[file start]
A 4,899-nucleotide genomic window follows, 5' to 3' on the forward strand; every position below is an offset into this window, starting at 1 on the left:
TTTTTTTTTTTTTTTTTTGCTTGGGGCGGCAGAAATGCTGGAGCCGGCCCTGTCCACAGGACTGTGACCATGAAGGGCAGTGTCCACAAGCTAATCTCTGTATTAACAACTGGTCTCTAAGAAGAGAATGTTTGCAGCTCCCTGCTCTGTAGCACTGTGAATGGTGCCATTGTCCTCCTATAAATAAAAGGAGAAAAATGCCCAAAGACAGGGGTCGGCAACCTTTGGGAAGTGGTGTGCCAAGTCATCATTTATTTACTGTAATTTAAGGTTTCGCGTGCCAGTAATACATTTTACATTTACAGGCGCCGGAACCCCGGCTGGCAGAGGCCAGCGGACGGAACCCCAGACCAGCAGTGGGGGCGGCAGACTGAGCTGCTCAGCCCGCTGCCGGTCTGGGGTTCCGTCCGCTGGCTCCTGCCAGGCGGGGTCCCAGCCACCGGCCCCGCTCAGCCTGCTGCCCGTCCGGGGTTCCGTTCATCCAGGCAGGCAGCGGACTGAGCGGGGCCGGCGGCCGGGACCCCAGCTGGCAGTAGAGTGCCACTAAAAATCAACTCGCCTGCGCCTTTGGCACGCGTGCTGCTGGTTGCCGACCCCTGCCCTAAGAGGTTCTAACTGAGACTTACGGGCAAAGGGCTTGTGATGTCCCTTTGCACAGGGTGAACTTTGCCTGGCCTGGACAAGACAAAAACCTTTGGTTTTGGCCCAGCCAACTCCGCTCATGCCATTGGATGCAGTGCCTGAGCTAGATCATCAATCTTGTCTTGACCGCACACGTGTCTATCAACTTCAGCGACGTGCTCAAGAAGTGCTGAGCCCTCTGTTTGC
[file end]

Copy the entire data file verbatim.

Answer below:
A 4,899-nucleotide genomic window follows, 5' to 3' on the forward strand; every position below is an offset into this window, starting at 1 on the left:
TTTTTTTTTTTTTTTTTTGCTTGGGGCGGCAGAAATGCTGGAGCCGGCCCTGTCCACAGGACTGTGACCATGAAGGGCAGTGTCCACAAGCTAATCTCTGTATTAACAACTGGTCTCTAAGAAGAGAATGTTTGCAGCTCCCTGCTCTGTAGCACTGTGAATGGTGCCATTGTCCTCCTATAAATAAAAGGAGAAAAATGCCCAAAGACAGGGGTCGGCAACCTTTGGGAAGTGGTGTGCCAAGTCATCATTTATTTACTGTAATTTAAGGTTTCGCGTGCCAGTAATACATTTTACATTTACAGGCGCCGGAACCCCGGCTGGCAGAGGCCAGCGGACGGAACCCCAGACCAGCAGTGGGGGCGGCAGACTGAGCTGCTCAGCCCGCTGCCGGTCTGGGGTTCCGTCCGCTGGCTCCTGCCAGGCGGGGTCCCAGCCACCGGCCCCGCTCAGCCTGCTGCCCGTCCGGGGTTCCGTTCATCCAGGCAGGCAGCGGACTGAGCGGGGCCGGCGGCCGGGACCCCAGCTGGCAGTAGAGTGCCACTAAAAATCAACTCGCCTGCGCCTTTGGCACGCGTGCTGCTGGTTGCCGACCCCTGCCCTAAGAGGTTCTAACTGAGACTTACGGGCAAAGGGCTTGTGATGTCCCTTTGCACAGGGTGAACTTTGCCTGGCCTGGACAAGACAAAAACCTTTGGTTTTGGCCCAGCCAACTCCGCTCATGCCATTGGATGCAGTGCCTGAGCTAGATCATCAATCTTGTCTTGACCGCACACGTGTCTATCAACTTCAGCGACGTGCTCAAGAAGTGCTGAGCCCTCTGTTTGC